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Economic Development in Rural Wisconsin:
Developing a 21st Century Response to Compete in Today’s Global Marketplace


October 26, 2011

Thank you, Eric, for that kind introduction. More importantly, thank you for the great job you do as Director of the SBA. You and your team at the Small Business Administration are to be commended for the tremendous work you do. We have the very best, most aggressive SBA offices here in Wisconsin. Doing thousands of loan guarantees for hundreds of millions of dollars doesn’t just happen. It takes dedicated, smart, business-savvy people to work with lenders and the public. I am so pleased to be here with all of you in Wausau at this conference today so we can talk about economic development in rural Wisconsin.


Agriculture is the largest economic force in the state and that makes rural Wisconsin a powerful economic engine. Nationwide, agriculture is one of the parts of our economy that runs a trade surplus with the rest of the world. While some people see rural America as symbolizing the past- in fact it is on the cutting edge of one the most internationally competitive parts of our economy. Far from being a sleepy backwater, rural America is a global powerhouse.


What we need to do now is unleash the energy of rural Wisconsin. To do that we need to work together, Democrats and Republicans, public and private sector, so that we can get back on track.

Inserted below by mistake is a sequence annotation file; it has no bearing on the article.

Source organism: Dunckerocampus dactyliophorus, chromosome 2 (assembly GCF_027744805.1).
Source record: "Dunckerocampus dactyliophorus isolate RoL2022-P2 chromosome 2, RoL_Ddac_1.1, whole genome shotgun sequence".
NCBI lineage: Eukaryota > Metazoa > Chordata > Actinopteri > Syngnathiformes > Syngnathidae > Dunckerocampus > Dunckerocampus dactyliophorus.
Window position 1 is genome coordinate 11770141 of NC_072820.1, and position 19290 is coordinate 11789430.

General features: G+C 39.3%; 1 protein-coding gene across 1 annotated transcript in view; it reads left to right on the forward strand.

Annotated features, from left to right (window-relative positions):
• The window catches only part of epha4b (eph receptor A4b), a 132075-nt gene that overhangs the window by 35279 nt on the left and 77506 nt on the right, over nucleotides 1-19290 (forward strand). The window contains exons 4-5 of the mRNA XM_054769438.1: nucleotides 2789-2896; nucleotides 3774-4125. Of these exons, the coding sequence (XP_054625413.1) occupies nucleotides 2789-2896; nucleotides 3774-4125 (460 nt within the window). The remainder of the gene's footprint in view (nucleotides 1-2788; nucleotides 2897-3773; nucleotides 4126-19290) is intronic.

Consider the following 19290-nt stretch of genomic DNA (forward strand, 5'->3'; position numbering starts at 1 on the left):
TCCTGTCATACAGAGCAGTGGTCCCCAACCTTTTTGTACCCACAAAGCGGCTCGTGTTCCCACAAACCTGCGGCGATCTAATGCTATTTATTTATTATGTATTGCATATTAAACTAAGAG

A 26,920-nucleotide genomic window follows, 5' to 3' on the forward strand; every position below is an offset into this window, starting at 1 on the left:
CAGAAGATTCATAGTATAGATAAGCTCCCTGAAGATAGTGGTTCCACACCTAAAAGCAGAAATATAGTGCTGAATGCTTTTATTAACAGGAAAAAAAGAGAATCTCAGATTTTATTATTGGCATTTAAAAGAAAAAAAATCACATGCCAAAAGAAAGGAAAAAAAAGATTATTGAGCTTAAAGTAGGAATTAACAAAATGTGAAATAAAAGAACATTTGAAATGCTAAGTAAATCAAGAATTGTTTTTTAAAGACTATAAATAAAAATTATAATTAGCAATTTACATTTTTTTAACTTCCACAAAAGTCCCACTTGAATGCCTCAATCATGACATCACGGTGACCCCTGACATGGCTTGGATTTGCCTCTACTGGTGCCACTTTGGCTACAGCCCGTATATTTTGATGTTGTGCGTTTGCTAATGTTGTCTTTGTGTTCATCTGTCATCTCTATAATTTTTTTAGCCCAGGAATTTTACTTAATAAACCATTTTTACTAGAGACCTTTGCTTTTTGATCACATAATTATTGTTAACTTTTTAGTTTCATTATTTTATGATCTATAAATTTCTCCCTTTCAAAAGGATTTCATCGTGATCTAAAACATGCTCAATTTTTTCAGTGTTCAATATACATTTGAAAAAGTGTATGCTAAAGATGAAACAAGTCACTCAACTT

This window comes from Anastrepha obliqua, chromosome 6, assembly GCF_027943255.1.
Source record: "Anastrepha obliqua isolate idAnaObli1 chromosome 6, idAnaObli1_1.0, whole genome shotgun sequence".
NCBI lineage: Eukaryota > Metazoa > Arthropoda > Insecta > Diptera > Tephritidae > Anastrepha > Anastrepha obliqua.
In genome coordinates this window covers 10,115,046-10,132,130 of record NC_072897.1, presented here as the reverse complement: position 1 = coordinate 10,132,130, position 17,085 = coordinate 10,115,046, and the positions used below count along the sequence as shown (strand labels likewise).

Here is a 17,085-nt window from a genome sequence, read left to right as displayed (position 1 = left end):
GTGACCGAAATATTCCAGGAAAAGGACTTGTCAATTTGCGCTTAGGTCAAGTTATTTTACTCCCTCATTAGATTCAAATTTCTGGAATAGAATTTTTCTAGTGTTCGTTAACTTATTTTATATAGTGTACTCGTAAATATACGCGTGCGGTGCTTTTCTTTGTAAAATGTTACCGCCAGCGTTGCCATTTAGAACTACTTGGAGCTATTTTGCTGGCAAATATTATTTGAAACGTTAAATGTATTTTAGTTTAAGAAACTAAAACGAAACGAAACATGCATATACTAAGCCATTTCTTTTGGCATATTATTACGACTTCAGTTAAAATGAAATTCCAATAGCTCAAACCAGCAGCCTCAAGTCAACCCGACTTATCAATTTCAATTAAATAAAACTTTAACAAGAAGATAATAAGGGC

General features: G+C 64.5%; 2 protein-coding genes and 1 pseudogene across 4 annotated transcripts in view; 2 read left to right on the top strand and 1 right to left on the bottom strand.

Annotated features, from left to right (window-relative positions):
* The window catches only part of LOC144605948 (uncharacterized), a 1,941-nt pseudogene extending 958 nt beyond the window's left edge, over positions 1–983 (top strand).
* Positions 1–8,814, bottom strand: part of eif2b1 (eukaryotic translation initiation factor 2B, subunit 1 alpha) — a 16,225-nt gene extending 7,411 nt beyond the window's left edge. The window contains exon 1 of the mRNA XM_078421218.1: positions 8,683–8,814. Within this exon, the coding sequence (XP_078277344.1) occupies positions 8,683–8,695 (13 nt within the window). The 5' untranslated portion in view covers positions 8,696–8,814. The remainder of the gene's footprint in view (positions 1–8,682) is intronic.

We can do that by freeing up credit for businesses. I supported programs that expanded small business lending and resulted in millions of dollars in new lending here in Wisconsin.


When Congress passed the Small Business Jobs Act last year it included loan incentives in the SBA loan guarantee program. These incentives led to an all time high in SBA loan approval levels, helping small businesses throughout the country obtain the capital they needed for their businesses. During 2011, small businesses in Wisconsin were able to get over $835 million dollars in loans guaranteed by the Small Business Administration. Almost half of these loan guarantees went to businesses located in rural areas.


We can help get rural economies going by cutting taxes and making it easier for entrepreneurs to get started. The Small Business Jobs Act provided small businesses with $12 billion dollars in tax cuts and credits so that they can stay profitable in tough times. In addition, I am working with other Senators to provide incentives to entrepreneurs to save money to start their own businesses. Because start up costs often keep entrepreneurs from turning their dreams into a bricks and mortar business, I co-sponsored the bipartisan Small Business Savings Account Act. This bill would allow individuals seeking to start a small business to save up to $10,000 annually and grow the savings tax free.


We can also get back on track by reducing energy costs and finding ways to make our businesses run more smoothly. Government can play a role in helping us all achieve these goals. Last year, Helene’s Hilltop Orchard, in Merrill, received a USDA Rural Development grant to help with the purchase of solar panels. These panels will produce 40% of the orchard’s energy, saving money and helping conserve energy at the same time.